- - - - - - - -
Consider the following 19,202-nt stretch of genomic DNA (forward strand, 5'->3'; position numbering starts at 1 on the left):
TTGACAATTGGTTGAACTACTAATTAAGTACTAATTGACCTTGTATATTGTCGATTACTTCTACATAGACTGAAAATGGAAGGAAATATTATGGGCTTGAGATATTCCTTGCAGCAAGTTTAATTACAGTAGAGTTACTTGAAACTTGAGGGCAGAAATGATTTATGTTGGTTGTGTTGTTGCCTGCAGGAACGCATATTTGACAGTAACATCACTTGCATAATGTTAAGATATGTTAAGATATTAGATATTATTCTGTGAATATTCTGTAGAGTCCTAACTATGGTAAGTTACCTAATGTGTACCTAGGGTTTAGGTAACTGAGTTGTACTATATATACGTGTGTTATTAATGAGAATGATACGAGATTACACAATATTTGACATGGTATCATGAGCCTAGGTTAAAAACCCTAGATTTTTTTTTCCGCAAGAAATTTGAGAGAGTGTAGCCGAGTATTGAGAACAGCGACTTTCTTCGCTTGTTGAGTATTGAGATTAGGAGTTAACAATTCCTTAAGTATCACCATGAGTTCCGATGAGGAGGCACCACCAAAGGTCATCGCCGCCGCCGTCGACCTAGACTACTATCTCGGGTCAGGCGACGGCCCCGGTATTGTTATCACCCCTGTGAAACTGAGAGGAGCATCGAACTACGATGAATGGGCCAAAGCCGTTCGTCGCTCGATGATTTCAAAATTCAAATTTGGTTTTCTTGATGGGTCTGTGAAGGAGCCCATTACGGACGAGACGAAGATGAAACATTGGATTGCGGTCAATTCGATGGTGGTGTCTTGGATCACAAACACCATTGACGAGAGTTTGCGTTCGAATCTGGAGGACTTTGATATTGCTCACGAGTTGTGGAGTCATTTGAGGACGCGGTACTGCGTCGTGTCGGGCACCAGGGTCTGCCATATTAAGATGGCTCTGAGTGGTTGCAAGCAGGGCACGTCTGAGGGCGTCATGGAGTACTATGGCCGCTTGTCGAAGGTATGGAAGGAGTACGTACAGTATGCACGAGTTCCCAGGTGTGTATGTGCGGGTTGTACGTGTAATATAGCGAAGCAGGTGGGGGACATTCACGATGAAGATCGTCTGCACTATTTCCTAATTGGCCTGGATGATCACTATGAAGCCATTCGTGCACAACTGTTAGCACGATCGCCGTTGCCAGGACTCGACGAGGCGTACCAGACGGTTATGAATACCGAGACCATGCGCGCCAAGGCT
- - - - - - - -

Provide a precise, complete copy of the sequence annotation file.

Consider the following 19,202-nt stretch of genomic DNA (forward strand, 5'->3'; position numbering starts at 1 on the left):
TTGACAATTGGTTGAACTACTAATTAAGTACTAATTGACCTTGTATATTGTCGATTACTTCTACATAGACTGAAAATGGAAGGAAATATTATGGGCTTGAGATATTCCTTGCAGCAAGTTTAATTACAGTAGAGTTACTTGAAACTTGAGGGCAGAAATGATTTATGTTGGTTGTGTTGTTGCCTGCAGGAACGCATATTTGACAGTAACATCACTTGCATAATGTTAAGATATGTTAAGATATTAGATATTATTCTGTGAATATTCTGTAGAGTCCTAACTATGGTAAGTTACCTAATGTGTACCTAGGGTTTAGGTAACTGAGTTGTACTATATATACGTGTGTTATTAATGAGAATGATACGAGATTACACAATATTTGACATGGTATCATGAGCCTAGGTTAAAAACCCTAGATTTTTTTTTCCGCAAGAAATTTGAGAGAGTGTAGCCGAGTATTGAGAACAGCGACTTTCTTCGCTTGTTGAGTATTGAGATTAGGAGTTAACAATTCCTTAAGTATCACCATGAGTTCCGATGAGGAGGCACCACCAAAGGTCATCGCCGCCGCCGTCGACCTAGACTACTATCTCGGGTCAGGCGACGGCCCCGGTATTGTTATCACCCCTGTGAAACTGAGAGGAGCATCGAACTACGATGAATGGGCCAAAGCCGTTCGTCGCTCGATGATTTCAAAATTCAAATTTGGTTTTCTTGATGGGTCTGTGAAGGAGCCCATTACGGACGAGACGAAGATGAAACATTGGATTGCGGTCAATTCGATGGTGGTGTCTTGGATCACAAACACCATTGACGAGAGTTTGCGTTCGAATCTGGAGGACTTTGATATTGCTCACGAGTTGTGGAGTCATTTGAGGACGCGGTACTGCGTCGTGTCGGGCACCAGGGTCTGCCATATTAAGATGGCTCTGAGTGGTTGCAAGCAGGGCACGTCTGAGGGCGTCATGGAGTACTATGGCCGCTTGTCGAAGGTATGGAAGGAGTACGTACAGTATGCACGAGTTCCCAGGTGTGTATGTGCGGGTTGTACGTGTAATATAGCGAAGCAGGTGGGGGACATTCACGATGAAGATCGTCTGCACTATTTCCTAATTGGCCTGGATGATCACTATGAAGCCATTCGTGCACAACTGTTAGCACGATCGCCGTTGCCAGGACTCGACGAGGCGTACCAGACGGTTATGAATACCGAGACCATGCGCGCCAAGGCT